Tween<T extends dynamic> class

A linear interpolation between a beginning and ending value.

Tween is useful if you want to interpolate across a range.

To use a Tween object with an animation, call the Tween object's animate method and pass it the Animation object that you want to modify.

You can chain Tween objects together using the chain method, so that a single Animation object is configured by multiple Tween objects called in succession. This is different than calling the animate method twice, which results in two separate Animation objects, each configured with a single Tween.

Suppose _controller is an AnimationController, and we want to create an Animation<Offset> that is controlled by that controller, and save it in _animation. Here are two possible ways of expressing this:
_animation =
    begin: const Offset(100.0, 50.0),
    end: const Offset(200.0, 300.0),

_animation = Tween<Offset>(
  begin: const Offset(100.0, 50.0),
  end: const Offset(200.0, 300.0),

In both cases, the _animation variable holds an object that, over the lifetime of the _controller's animation, returns a value (_animation.value) that depicts a point along the line between the two offsets above. If we used a MaterialPointArcTween instead of a Tween<Offset> in the code above, the points would follow a pleasing curve instead of a straight line, with no other changes necessary.

Performance optimizations

Tweens are mutable; specifically, their begin and end values can be changed at runtime. An object created with using a Tween will immediately honor changes to that underlying Tween (though the listeners will only be triggered if the Animation is actively animating). This can be used to change an animation on the fly without having to recreate all the objects in the chain from the AnimationController to the final Tween.

If a Tween's values are never changed, however, a further optimization can be applied: the object can be stored in a static final variable, so that the exact same instance is used whenever the Tween is needed. This is preferable to creating an identical Tween afresh each time a method is called, for example.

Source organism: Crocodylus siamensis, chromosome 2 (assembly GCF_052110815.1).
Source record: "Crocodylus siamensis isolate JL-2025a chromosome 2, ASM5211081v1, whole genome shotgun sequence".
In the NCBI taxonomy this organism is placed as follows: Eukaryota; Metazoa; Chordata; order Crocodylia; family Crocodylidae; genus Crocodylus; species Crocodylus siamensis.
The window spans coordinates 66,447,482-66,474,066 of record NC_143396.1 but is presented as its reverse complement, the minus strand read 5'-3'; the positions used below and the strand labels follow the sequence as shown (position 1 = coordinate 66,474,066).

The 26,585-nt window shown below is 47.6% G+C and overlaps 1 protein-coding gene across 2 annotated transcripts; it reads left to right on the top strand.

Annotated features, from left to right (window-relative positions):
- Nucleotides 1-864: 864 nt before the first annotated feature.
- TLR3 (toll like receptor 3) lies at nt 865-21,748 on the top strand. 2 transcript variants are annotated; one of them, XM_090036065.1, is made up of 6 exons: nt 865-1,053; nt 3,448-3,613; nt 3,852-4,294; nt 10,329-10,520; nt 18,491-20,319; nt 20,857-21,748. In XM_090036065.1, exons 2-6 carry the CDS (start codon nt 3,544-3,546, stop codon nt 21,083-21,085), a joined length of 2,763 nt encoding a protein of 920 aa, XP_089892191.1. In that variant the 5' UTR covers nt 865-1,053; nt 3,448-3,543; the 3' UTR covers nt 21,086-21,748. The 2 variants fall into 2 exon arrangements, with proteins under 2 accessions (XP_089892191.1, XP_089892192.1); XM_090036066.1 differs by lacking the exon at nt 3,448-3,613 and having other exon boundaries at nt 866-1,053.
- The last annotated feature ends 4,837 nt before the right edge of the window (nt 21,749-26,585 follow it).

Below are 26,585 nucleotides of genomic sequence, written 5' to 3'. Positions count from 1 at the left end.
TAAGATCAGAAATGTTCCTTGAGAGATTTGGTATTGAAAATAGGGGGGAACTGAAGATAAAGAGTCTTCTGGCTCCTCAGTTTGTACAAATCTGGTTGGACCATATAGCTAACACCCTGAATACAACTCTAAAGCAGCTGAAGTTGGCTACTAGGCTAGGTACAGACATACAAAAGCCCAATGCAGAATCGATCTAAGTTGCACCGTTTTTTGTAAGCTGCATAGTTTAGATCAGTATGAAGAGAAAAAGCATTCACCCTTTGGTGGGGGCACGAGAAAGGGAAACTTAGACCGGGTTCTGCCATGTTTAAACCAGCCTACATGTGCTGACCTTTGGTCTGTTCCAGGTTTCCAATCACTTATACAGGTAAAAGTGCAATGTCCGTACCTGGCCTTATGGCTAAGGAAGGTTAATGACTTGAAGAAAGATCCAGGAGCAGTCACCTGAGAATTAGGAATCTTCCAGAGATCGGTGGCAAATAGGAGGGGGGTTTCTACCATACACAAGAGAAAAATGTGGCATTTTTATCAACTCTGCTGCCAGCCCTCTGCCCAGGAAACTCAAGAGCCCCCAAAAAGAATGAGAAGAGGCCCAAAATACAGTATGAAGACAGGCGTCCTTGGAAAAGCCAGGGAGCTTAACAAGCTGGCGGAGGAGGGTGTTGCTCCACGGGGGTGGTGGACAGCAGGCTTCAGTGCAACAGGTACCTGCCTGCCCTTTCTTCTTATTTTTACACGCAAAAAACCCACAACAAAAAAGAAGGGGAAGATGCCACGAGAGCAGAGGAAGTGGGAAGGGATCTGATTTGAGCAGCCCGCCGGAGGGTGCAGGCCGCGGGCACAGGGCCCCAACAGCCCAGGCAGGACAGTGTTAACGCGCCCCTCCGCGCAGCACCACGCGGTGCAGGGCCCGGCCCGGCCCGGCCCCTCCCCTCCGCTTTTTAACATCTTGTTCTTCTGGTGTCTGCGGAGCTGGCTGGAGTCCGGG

Types with special considerations

Classes with lerp static methods typically have corresponding dedicated Tween subclasses that call that method. For example, ColorTween uses Color.lerp to implement the ColorTween.lerp method.

Types that define + and - operators to combine values (T + T → T and T - T → T) and an * operator to scale by multiplying with a double (T * double → T) can be directly used with Tween<T>.

This does not extend to any type with +, -, and * operators. In particular, int does not satisfy this precise contract (int * double actually returns num, not int). There are therefore two specific classes that can be used to interpolate integers:

The relevant operators on Size also don't fulfill this contract, so SizeTween uses Size.lerp.

In addition, some of the types that do have suitable +, -, and * operators still have dedicated Tween subclasses that perform the interpolation in a more specialized manner. One such class is MaterialPointArcTween, which is mentioned above. The AlignmentTween, and AlignmentGeometryTween, and FractionalOffsetTween are another group of Tweens that use dedicated lerp methods instead of merely relying on the operators (in particular, this allows them to handle null values in a more useful manner).



Tween({T begin, T end })
Creates a tween. [...]


begin ↔ T
The value this variable has at the beginning of the animation. [...]
read / write
end ↔ T
The value this variable has at the end of the animation. [...]
read / write
hashCode int
The hash code for this object. [...]
read-only, inherited
runtimeType Type
A representation of the runtime type of the object.
read-only, inherited


lerp(double t) → T
Returns the value this variable has at the given animation clock value. [...]
toString() String
Returns a string representation of this object.
transform(double t) → T
Returns the interpolated value for the current value of the given animation. [...]
animate(Animation<double> parent) Animation<T>
Returns a new Animation that is driven by the given animation but that takes on values determined by this object. [...]
chain(Animatable<double> parent) Animatable<T>
Returns a new Animatable whose value is determined by first evaluating the given parent and then evaluating this object. [...]
evaluate(Animation<double> animation) → T
The current value of this object for the given Animation. [...]
noSuchMethod(Invocation invocation) → dynamic
Invoked when a non-existent method or property is accessed. [...]


operator ==(dynamic other) bool
The equality operator. [...]